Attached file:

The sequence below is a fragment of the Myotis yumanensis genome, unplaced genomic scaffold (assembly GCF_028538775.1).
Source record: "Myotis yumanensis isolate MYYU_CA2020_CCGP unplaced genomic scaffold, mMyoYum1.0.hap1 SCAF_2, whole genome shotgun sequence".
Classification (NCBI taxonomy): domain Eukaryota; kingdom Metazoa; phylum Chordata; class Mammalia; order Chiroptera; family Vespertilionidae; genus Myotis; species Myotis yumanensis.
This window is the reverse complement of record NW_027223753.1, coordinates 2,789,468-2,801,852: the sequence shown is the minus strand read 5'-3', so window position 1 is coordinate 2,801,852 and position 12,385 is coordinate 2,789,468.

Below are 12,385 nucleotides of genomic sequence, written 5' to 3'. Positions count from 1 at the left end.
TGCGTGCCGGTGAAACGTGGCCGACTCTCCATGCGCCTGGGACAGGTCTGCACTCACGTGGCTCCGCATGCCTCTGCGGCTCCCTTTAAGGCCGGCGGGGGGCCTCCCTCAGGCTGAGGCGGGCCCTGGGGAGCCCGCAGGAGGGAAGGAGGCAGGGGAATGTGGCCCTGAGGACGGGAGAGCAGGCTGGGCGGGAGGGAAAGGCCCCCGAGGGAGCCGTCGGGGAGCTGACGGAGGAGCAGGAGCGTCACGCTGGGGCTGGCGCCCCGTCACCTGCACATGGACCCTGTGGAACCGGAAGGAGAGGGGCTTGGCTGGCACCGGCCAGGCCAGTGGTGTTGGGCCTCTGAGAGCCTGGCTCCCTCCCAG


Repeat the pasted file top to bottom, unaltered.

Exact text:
The sequence below is a fragment of the Myotis yumanensis genome, unplaced genomic scaffold (assembly GCF_028538775.1).
Source record: "Myotis yumanensis isolate MYYU_CA2020_CCGP unplaced genomic scaffold, mMyoYum1.0.hap1 SCAF_2, whole genome shotgun sequence".
Classification (NCBI taxonomy): domain Eukaryota; kingdom Metazoa; phylum Chordata; class Mammalia; order Chiroptera; family Vespertilionidae; genus Myotis; species Myotis yumanensis.
This window is the reverse complement of record NW_027223753.1, coordinates 2,789,468-2,801,852: the sequence shown is the minus strand read 5'-3', so window position 1 is coordinate 2,801,852 and position 12,385 is coordinate 2,789,468.

Below are 12,385 nucleotides of genomic sequence, written 5' to 3'. Positions count from 1 at the left end.
TGCGTGCCGGTGAAACGTGGCCGACTCTCCATGCGCCTGGGACAGGTCTGCACTCACGTGGCTCCGCATGCCTCTGCGGCTCCCTTTAAGGCCGGCGGGGGGCCTCCCTCAGGCTGAGGCGGGCCCTGGGGAGCCCGCAGGAGGGAAGGAGGCAGGGGAATGTGGCCCTGAGGACGGGAGAGCAGGCTGGGCGGGAGGGAAAGGCCCCCGAGGGAGCCGTCGGGGAGCTGACGGAGGAGCAGGAGCGTCACGCTGGGGCTGGCGCCCCGTCACCTGCACATGGACCCTGTGGAACCGGAAGGAGAGGGGCTTGGCTGGCACCGGCCAGGCCAGTGGTGTTGGGCCTCTGAGAGCCTGGCTCCCTCCCAG